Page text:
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Edinburgh Fringe 2023

Lie Low

Ciara Elizabeth Smyth and Prime Cut Productions

Genre: Absurd Theatre, Dance, Dark Comedy, Theatre

Venue: Traverse 2


Low Down

A slick swirl of consent issues, insomnia and dancing to Benny Goodman


Faye (Charlotte McCurry) is suffering from post-traumatic stress, following an encounter with a man who had broken into her apartment. She suffers extreme sleep deprivation and her diet of dry Rice Krispies could hardly be called balanced. The audience witness her conversations with an unseen therapist. She seems to be increasingly isolated from the outside world, having no useful family, disconnected from her only sibling. Increasingly desperate to break out from her situation, she enlists the assistance of her brother, Naoise (Michael Patrick), to participate in an extreme version of exposure therapy, who she has not seen in the year since her attack. However, not only does Naoise evidently not have the skills to participate, he has issues of his own, having been accused of non-consensual sexual behaviour at his place of employment.

Faye tells Naoise that she has not slept in 20 days. This level of deprivation seems impossible and he wonders how she is functioning – the reliability of her observations come into question. She has imaginary dance scenes with a man in a duck mask – to what degree has insomnia undermined her grasp on reality ? She is adamant of her version of events from the night in question, but Naoise has a different account. Her brother’s revelation – his narrative being less than convincing – about alleged sexual misconduct is followed by him referring to an incident when they were children, in which, according to Naoise, Faye was sexually predatory. All of this causes her to begin to doubt him and his ulterior motive for the visit does little to cast him in a good light. Faye’s view of her sibling is eroding by the minute. Dramaturgically, the stakes are high – he is in danger of his life collapsing around him, losing his job, pregnant wife and home, while she is increasingly a woman on the edge, ever stepping away from society.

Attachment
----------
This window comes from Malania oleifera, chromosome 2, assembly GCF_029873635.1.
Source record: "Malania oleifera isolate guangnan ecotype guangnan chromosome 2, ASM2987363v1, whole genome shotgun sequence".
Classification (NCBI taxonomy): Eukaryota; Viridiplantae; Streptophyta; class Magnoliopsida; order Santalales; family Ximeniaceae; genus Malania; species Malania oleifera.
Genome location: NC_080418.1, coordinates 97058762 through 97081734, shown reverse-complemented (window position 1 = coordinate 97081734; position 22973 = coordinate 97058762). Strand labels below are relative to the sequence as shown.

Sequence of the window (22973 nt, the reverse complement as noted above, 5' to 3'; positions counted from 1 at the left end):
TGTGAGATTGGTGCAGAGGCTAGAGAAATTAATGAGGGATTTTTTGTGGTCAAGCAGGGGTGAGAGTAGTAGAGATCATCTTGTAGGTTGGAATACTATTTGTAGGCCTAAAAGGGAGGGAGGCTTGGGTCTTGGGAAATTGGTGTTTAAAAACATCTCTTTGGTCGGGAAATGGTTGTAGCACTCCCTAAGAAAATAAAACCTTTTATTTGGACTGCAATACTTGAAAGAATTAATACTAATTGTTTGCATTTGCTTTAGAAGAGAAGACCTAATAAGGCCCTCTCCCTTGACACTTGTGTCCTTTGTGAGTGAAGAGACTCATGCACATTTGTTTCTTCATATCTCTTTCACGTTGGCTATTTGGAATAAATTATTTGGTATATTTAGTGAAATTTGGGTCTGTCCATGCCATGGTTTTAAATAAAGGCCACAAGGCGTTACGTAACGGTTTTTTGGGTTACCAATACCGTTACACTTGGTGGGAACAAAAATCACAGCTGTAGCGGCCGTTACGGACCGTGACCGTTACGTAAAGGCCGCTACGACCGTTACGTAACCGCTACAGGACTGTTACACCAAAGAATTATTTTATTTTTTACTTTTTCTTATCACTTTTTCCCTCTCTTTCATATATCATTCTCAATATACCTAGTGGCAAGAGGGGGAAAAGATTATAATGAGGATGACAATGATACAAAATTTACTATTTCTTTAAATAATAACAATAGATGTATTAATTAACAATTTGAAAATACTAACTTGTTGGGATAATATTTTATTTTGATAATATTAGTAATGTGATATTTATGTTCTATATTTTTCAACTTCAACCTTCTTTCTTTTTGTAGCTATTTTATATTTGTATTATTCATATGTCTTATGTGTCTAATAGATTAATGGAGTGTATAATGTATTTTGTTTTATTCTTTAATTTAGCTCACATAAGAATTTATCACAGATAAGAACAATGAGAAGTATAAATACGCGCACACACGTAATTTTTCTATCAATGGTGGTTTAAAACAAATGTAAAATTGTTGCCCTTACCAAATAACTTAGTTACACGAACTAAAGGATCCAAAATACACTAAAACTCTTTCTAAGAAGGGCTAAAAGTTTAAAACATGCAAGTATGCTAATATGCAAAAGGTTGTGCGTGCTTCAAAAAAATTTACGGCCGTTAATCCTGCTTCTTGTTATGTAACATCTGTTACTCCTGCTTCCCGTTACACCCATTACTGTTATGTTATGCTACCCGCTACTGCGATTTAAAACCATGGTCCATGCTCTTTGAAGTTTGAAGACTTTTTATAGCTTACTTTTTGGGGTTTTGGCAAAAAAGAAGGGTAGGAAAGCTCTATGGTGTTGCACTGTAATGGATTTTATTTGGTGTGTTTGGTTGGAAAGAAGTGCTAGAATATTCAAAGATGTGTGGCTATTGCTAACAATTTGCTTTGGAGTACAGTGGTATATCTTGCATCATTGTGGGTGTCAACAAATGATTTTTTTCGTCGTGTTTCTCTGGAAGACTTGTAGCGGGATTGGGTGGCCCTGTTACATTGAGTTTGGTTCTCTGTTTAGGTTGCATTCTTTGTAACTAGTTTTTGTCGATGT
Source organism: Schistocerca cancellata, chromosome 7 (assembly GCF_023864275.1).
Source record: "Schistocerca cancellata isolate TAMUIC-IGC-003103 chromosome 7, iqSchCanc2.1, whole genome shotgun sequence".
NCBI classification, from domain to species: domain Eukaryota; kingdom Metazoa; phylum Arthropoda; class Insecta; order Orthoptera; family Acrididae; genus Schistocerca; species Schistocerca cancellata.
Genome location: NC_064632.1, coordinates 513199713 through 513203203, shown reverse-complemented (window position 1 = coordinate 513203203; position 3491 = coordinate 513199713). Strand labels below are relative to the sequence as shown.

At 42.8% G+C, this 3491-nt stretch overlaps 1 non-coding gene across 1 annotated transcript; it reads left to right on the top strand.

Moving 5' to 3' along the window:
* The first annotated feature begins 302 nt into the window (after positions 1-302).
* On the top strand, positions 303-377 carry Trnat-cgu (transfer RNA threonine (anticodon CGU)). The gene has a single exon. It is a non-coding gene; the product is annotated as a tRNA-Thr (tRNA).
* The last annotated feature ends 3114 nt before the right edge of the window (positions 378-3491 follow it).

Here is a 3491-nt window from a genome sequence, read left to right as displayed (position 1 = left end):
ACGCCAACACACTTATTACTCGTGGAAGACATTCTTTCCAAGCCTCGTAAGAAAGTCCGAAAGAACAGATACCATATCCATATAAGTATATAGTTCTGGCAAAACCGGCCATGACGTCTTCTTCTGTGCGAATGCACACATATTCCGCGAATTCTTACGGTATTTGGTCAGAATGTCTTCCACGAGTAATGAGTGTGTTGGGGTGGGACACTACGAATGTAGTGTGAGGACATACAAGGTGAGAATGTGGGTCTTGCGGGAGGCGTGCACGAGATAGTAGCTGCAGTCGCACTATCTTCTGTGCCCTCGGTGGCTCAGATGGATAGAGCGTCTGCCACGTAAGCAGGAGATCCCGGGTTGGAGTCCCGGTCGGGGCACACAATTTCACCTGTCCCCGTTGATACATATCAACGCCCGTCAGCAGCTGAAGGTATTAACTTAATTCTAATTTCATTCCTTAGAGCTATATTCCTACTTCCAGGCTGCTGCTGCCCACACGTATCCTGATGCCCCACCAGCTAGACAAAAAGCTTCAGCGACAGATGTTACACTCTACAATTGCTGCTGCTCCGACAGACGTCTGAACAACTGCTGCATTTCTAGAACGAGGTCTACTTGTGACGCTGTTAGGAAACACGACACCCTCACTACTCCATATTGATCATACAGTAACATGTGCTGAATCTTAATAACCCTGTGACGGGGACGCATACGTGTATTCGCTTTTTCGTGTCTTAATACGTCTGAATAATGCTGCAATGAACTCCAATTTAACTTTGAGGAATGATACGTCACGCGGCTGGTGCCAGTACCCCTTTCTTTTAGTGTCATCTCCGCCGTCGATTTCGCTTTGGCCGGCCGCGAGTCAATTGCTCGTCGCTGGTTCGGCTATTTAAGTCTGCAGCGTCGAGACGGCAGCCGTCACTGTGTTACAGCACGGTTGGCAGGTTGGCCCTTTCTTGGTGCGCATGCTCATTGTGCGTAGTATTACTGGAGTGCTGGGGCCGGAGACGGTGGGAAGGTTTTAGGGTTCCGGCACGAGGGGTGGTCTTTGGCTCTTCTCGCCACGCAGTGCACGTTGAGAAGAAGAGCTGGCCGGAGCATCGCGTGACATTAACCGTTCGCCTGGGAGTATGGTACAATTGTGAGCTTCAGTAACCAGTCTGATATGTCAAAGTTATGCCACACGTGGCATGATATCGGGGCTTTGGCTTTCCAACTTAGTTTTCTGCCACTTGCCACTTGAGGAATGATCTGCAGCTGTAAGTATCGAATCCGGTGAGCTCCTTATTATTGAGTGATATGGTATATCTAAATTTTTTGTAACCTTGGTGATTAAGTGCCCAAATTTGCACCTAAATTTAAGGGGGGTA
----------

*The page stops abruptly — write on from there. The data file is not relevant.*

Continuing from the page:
Oisín Kearney’s assured direction is subtle in its nuances (Naoise’s hand shaking under pressure being a lovely tell) and the pace is relentless. Paula O’Reilly similarly takes credit for the movement direction, the interchanges between McCurry and Patrick are slick, the matador scene being a particular highlight. McCurry’s version of Kelly Marie’s pop classic seems the embodiment of her anxiety (“my head is in a spin”). The relationship between McCurry and Patrick is layered, both actors performing at times with octane energy, McCurry’s societal rant being straight out of Trainspotting. The set of a rug, lamp and wardrobe being the focal centrepiece of Traverse 2’s three quarters round space seemed innocuous enough ; but the wardrobe takes on Narnia-like qualities – nothing is really what it seems here.

There are many themes to this fine piece of writing by Clara Elizabeth Smyth – consent, victim blaming, mental health, reliability of witness recall. If all this sounds a little downbeat, don’t be fooled – this is an electrically sharp, unusual, often blisteringly funny, breathless blitz of a show. And the final dance scene to Sing Sing Sing simply fills you with joy. Not to be missed.